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Annie in Austin
Welcome! As "Annie in Austin" I blog about gardening in Austin, TX with occasional looks back at our former gardens in Illinois. My husband Philo & I also make videos - some use garden images as background for my original songs, some capture Austin events & sometimes we share videos of birds in our garden. Come talk about gardens, movies, music, genealogy and Austin at the Transplantable Rose and listen to my original songs on YouTube. For an overview read Three Gardens, Twenty Years. Unless noted, these words and photos are my copyrighted work.
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Monday, November 19, 2012

Grandma Anna's Pfeffernusse

This post was written by Annie in Austin for her Transplantable Rose blog. 

When I was a child, my grandmother made pfeffernusse cookies. My younger brother liked them better than I did, but he also liked licorice - which I hated. Anise may not be quite the same as licorice, but the flavors and scents were similar enough to turn me off. And pfeffenusse were hard! No wonder the nickname was Pepper Nuts. Adults liked them with coffee but the children preferred chocolate chip cookies.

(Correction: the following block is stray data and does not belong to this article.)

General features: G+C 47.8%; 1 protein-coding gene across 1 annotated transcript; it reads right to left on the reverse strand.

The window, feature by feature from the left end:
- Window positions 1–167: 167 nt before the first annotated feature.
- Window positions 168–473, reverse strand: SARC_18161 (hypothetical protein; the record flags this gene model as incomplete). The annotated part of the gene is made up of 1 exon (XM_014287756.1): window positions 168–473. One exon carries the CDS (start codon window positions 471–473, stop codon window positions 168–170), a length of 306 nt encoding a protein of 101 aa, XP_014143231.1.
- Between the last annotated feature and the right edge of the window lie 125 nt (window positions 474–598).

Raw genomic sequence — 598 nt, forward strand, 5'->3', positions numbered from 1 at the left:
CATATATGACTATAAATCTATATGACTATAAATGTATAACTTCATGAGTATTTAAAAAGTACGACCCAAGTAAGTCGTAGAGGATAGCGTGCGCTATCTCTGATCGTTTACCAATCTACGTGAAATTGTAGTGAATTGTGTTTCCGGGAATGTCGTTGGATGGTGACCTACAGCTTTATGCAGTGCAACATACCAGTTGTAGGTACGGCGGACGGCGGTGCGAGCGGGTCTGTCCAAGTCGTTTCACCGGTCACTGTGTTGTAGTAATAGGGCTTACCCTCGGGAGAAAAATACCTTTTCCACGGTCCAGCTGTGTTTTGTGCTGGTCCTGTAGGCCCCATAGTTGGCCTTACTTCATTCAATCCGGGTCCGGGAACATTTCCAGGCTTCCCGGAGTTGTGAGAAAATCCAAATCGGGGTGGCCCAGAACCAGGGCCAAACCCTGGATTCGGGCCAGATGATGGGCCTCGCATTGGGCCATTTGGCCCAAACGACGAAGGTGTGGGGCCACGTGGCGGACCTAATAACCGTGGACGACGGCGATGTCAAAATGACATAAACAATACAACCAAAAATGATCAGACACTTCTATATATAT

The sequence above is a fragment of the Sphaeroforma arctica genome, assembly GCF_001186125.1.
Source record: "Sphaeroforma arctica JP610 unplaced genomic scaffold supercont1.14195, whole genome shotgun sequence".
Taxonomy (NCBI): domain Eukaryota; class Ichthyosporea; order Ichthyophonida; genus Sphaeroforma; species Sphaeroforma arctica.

We didn't have the recipe after Grandma Anna died so my mom tried recipes from cookbooks and the kind of pamphlets that were often passed out with ingredients bought at the store. The results were okay, but they didn't have the same texture as the adults remembered. Years went by and Anna's grandchildren grew up to have homes of their own.

One year my sister Josie hauled Grandma's old cabinet-style treadle sewing machine up from our parents' basement, wanting to clean & polish it and give it a place of honor in her home. After a stuck-shut drawer was opened, Josie discovered a cache of silk and cotton embroidery threads, along with a tattered yellow newspaper clipping with the recipe for the pfeffernusse.